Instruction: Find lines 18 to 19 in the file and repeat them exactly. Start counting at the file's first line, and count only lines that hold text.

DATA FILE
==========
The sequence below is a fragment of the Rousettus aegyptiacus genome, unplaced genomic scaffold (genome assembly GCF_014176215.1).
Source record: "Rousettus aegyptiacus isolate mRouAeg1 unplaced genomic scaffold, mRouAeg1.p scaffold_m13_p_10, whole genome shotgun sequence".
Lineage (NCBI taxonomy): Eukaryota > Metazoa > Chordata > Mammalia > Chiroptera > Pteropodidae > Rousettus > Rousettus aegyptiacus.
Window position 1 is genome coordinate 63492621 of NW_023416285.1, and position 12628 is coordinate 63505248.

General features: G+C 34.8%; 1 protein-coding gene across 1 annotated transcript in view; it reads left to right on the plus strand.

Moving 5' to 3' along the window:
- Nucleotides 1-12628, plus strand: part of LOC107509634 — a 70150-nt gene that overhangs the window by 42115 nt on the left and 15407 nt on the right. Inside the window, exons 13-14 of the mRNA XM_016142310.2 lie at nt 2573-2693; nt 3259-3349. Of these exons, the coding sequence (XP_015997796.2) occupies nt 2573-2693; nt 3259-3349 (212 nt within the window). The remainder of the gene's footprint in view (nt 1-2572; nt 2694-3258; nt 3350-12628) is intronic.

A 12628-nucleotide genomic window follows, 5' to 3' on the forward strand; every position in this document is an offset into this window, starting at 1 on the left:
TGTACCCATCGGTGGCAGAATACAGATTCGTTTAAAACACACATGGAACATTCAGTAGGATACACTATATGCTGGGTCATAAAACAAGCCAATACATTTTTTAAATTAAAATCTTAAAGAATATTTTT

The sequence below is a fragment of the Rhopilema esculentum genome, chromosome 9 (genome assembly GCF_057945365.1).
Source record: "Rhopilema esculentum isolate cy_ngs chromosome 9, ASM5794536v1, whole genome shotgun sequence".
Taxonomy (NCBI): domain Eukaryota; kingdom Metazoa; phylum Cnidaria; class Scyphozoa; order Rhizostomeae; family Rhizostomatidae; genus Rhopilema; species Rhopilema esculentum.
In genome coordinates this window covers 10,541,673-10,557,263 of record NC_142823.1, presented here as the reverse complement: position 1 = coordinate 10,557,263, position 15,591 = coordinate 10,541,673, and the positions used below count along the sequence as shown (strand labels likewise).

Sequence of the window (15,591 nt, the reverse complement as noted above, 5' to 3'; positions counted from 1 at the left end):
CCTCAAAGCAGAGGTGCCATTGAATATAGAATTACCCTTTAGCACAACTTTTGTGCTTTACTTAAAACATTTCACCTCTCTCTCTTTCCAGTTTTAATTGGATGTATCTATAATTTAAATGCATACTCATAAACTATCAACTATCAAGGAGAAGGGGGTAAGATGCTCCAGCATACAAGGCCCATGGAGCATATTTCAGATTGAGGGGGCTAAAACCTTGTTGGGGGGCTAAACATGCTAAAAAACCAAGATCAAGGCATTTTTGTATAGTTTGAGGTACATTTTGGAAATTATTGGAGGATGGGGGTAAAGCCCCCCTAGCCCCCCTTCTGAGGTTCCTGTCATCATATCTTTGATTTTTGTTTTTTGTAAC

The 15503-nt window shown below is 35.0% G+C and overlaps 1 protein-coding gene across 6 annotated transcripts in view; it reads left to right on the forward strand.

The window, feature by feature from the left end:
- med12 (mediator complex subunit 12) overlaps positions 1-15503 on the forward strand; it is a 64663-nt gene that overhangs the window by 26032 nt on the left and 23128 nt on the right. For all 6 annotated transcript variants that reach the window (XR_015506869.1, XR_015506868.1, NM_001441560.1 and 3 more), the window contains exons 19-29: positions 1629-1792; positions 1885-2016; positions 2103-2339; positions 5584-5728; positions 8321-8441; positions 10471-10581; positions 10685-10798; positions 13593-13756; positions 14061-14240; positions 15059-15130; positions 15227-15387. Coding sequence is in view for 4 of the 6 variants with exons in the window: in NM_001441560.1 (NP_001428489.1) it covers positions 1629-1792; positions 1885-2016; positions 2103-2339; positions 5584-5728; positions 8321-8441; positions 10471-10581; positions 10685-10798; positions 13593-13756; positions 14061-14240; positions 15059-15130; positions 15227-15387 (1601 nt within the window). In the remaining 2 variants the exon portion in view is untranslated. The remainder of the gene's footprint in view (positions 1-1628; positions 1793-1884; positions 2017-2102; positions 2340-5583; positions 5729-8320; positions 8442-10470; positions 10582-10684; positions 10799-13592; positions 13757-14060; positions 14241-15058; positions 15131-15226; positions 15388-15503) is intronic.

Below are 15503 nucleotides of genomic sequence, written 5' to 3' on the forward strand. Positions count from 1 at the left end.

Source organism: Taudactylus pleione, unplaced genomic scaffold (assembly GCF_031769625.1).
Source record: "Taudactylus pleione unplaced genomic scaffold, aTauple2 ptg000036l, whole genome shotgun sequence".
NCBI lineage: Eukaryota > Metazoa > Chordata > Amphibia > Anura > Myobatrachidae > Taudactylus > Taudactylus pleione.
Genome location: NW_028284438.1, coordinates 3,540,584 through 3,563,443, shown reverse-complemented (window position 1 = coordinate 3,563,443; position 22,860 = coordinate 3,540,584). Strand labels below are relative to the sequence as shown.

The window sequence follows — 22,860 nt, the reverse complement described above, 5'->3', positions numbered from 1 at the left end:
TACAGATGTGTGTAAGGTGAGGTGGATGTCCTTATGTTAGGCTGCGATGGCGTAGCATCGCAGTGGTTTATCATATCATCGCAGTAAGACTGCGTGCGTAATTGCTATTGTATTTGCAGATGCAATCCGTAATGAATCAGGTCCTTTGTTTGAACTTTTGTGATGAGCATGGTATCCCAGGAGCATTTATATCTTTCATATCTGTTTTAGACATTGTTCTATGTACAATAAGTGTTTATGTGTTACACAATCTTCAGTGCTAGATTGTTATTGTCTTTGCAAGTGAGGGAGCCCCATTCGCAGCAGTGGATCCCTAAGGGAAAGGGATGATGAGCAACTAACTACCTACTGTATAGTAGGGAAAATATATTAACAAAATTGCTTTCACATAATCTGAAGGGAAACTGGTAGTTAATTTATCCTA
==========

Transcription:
- med12 (mediator complex subunit 12) overlaps positions 1-15503 on the forward strand; it is a 64663-nt gene that overhangs the window by 26032 nt on the left and 23128 nt on the right. For all 6 annotated transcript variants that reach the window (XR_015506869.1, XR_015506868.1, NM_001441560.1 and 3 more), the window contains exons 19-29: positions 1629-1792; positions 1885-2016; positions 2103-2339; positions 5584-5728; positions 8321-8441; positions 10471-10581; positions 10685-10798; positions 13593-13756; positions 14061-14240; positions 15059-15130; positions 15227-15387. Coding sequence is in view for 4 of the 6 variants with exons in the window: in NM_001441560.1 (NP_001428489.1) it covers positions 1629-1792; positions 1885-2016; positions 2103-2339; positions 5584-5728; positions 8321-8441; positions 10471-10581; positions 10685-10798; positions 13593-13756; positions 14061-14240; positions 15059-15130; positions 15227-15387 (1601 nt within the window). In the remaining 2 variants the exon portion in view is untranslated. The remainder of the gene's footprint in view (positions 1-1628; positions 1793-1884; positions 2017-2102; positions 2340-5583; positions 5729-8320; positions 8442-10470; positions 10582-10684; positions 10799-13592; positions 13757-14060; positions 14241-15058; positions 15131-15226; positions 15388-15503) is intronic.

Below are 15503 nucleotides of genomic sequence, written 5' to 3' on the forward strand. Positions count from 1 at the left end.